Bepple found her way through many issues during her two terms as Kamloops councillor

ARMCHAIR MAYOR ANALYSIS — When Nancy Bepple announced her resignation from Kamloops City council, it left the council one person short at the table.

Council decided not to call a byelection to fill the vacancy because there are only a few months left until the civic election in November. In the meantime, decisions will be made by the remaining seven councillors and the mayor.

Bepple speaking at council meeting last term.

Bepple speaking at council meeting last term.

With an even number of votes, there’s always the potential for a tie on any decision, in which case a motion is considered defeated.

Aside from the implications for rules of order, the vacancy no doubt has a few people in town thinking seriously about running for a spot on council. Incumbents have a natural advantage over newcomers, and had Bepple not resigned it’s likely a full slate of incumbents would be facing hopeful first-timers.

Bepple was once of those hopefuls. In 2005, she finished in 10th place in the vote for councillors, two spots out of contention. She received 7, 480 votes that year and in the elections that followed, she didn’t do much better.

But with shifting voter turnout it was good enough. In 2008, she increased her numbers only slightly, to 7,690, landing in sixth spot and earning her first term as a City councillor.

Three years later, in 2011, she dropped to 7,257 but again came sixth and entered her second term.

“Banjo Nancy” as she was sometimes affectionately called because she plays that instrument — often at seniors care facilities for their entertainment — declared that her focus in that second term would be on seniors, people with disabilities, youth and children.

She followed through on that but many issues come before a City council and you often don’t get to pick them. Sometimes you do. She was generally onside with council’s disastrous handling of a parkade proposed for Riverside Park, for example.

Bepple declined to side with fellow councillor Denis Walsh when he tried to get support for a covenant limiting the height of the structure. It was defeated in a counter petition, a rare occurrence, and council had to decide whether to put it to a referendum or give up.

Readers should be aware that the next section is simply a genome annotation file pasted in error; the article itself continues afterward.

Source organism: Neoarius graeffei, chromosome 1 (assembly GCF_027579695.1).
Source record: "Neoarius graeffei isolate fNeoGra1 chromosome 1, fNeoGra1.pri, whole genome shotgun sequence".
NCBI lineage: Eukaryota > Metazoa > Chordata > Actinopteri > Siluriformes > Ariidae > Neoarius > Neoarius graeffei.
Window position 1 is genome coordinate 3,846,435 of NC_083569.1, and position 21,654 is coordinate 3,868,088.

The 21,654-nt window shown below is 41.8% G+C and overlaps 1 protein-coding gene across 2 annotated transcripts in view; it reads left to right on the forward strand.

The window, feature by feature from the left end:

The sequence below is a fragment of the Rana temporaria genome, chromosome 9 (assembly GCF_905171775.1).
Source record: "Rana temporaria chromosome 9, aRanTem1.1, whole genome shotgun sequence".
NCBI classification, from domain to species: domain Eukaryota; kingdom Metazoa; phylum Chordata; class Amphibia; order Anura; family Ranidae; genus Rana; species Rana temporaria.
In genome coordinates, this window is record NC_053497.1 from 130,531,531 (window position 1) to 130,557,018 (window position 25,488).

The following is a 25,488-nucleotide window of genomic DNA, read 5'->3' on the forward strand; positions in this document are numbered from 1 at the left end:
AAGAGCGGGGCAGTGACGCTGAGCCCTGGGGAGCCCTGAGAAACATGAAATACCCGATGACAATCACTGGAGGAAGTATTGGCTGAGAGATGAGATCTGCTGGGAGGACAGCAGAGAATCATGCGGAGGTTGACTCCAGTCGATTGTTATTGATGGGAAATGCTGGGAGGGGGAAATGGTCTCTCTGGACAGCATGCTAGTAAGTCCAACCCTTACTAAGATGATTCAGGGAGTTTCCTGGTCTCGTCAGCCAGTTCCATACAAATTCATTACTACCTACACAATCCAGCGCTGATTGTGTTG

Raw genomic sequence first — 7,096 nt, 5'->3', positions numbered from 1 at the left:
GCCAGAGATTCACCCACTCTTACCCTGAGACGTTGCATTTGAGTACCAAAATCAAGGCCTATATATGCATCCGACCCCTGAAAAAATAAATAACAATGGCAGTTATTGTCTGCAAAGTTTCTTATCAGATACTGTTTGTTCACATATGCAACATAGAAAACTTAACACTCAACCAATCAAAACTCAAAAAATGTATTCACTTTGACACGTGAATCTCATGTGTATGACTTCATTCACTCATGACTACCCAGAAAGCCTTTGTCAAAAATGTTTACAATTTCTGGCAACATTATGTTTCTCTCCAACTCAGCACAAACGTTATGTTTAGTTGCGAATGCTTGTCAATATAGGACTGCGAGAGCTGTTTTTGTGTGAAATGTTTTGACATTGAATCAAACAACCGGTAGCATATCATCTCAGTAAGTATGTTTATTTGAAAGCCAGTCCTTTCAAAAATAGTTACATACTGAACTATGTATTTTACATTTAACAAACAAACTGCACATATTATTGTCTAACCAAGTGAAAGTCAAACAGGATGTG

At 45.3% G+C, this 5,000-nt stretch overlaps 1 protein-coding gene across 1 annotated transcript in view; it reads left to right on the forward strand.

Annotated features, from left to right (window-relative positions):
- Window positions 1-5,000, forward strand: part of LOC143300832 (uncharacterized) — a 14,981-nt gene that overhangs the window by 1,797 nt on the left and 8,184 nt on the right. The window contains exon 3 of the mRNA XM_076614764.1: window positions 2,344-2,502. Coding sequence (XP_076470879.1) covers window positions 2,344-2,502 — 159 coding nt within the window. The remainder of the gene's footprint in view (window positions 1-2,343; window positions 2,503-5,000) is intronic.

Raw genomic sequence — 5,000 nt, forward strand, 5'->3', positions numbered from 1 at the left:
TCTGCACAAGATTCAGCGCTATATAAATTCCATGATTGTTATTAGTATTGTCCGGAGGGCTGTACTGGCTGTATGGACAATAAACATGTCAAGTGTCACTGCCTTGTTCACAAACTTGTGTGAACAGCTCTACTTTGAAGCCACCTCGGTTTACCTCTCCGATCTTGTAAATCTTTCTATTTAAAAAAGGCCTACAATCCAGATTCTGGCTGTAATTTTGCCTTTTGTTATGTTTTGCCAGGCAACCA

Bepple favoured a referendum, but council instead decided to call it a day.

You never know what’s going to come at you in a given week. When medical marijuana came up, she commented that if the City allows pig farms on agricultural land it should allow medical marijuana too. She sided with pesticide restrictions, and felt council should give backyard chickens a chance.

Bepple avoided the Ajax issue for most of her term, declaring a conflict of interest due to a personal relationship, but when that situation changed she continued to stay in the neutral zone.

In April 2013 she began talking about pay raises for councillors, saying they worked much harder than previous councillors had to work, and that they were basically making minimum wage.

Coun. Nelly Dever sided with her, and the matter was put to a civic committee to compare what other municipal councils in B.C. were making. When the results came back, council gave itself what amounts to a 40 per cent raise.

The Canadian Taxpayers Federation ran a headline on its website that said, “Shame on Kamloops City Council.”

There are a couple of lessons in this for prospective candidates. One is that you can never assume anything about how an election will go. Sometimes the voters get mad at or tired of incumbents, sometimes the turnout affects the outcome, and once in awhile an issue comes along that can change everything.

Another is that while it’s good to have a clear sense of what you hope to accomplish in office, once you’re in you may find there’s a lot more to it than you expected.

About Mel Rothenburger (9652 Articles) is a forum about Kamloops and the world. It has more than one million views. Mel Rothenburger is the former Editor of The Daily News in Kamloops, B.C. (retiring in 2012), and past mayor of Kamloops (1999-2005). At he is the publisher, editor, news editor, city editor, reporter, webmaster, and just about anything else you can think of. He is grateful for the contributions of several local columnists. This blog doesn't require a subscription but gratefully accepts donations to help defray costs.

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